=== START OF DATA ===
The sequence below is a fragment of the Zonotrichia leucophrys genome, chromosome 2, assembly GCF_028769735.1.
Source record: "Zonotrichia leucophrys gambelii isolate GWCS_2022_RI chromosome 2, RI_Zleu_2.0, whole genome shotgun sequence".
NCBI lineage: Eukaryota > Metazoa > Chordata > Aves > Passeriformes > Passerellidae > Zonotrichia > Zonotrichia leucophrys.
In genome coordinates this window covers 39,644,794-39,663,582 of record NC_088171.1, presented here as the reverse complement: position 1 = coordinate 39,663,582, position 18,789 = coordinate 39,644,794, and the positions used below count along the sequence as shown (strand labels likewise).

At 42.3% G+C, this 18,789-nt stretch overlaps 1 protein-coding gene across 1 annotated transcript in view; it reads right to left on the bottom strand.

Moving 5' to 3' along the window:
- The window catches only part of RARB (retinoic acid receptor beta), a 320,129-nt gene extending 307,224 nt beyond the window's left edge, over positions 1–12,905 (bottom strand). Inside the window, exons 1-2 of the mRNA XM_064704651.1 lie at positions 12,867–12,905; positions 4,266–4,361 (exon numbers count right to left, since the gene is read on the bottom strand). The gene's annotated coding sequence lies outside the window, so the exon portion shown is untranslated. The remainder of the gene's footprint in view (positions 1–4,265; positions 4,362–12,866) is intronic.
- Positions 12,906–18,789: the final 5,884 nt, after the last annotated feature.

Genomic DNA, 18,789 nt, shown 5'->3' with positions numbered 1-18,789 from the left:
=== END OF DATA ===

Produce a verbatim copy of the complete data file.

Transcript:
The sequence below is a fragment of the Zonotrichia leucophrys genome, chromosome 2, assembly GCF_028769735.1.
Source record: "Zonotrichia leucophrys gambelii isolate GWCS_2022_RI chromosome 2, RI_Zleu_2.0, whole genome shotgun sequence".
NCBI lineage: Eukaryota > Metazoa > Chordata > Aves > Passeriformes > Passerellidae > Zonotrichia > Zonotrichia leucophrys.
In genome coordinates this window covers 39,644,794-39,663,582 of record NC_088171.1, presented here as the reverse complement: position 1 = coordinate 39,663,582, position 18,789 = coordinate 39,644,794, and the positions used below count along the sequence as shown (strand labels likewise).

At 42.3% G+C, this 18,789-nt stretch overlaps 1 protein-coding gene across 1 annotated transcript in view; it reads right to left on the bottom strand.

Moving 5' to 3' along the window:
- The window catches only part of RARB (retinoic acid receptor beta), a 320,129-nt gene extending 307,224 nt beyond the window's left edge, over positions 1–12,905 (bottom strand). Inside the window, exons 1-2 of the mRNA XM_064704651.1 lie at positions 12,867–12,905; positions 4,266–4,361 (exon numbers count right to left, since the gene is read on the bottom strand). The gene's annotated coding sequence lies outside the window, so the exon portion shown is untranslated. The remainder of the gene's footprint in view (positions 1–4,265; positions 4,362–12,866) is intronic.
- Positions 12,906–18,789: the final 5,884 nt, after the last annotated feature.

Genomic DNA, 18,789 nt, shown 5'->3' with positions numbered 1-18,789 from the left: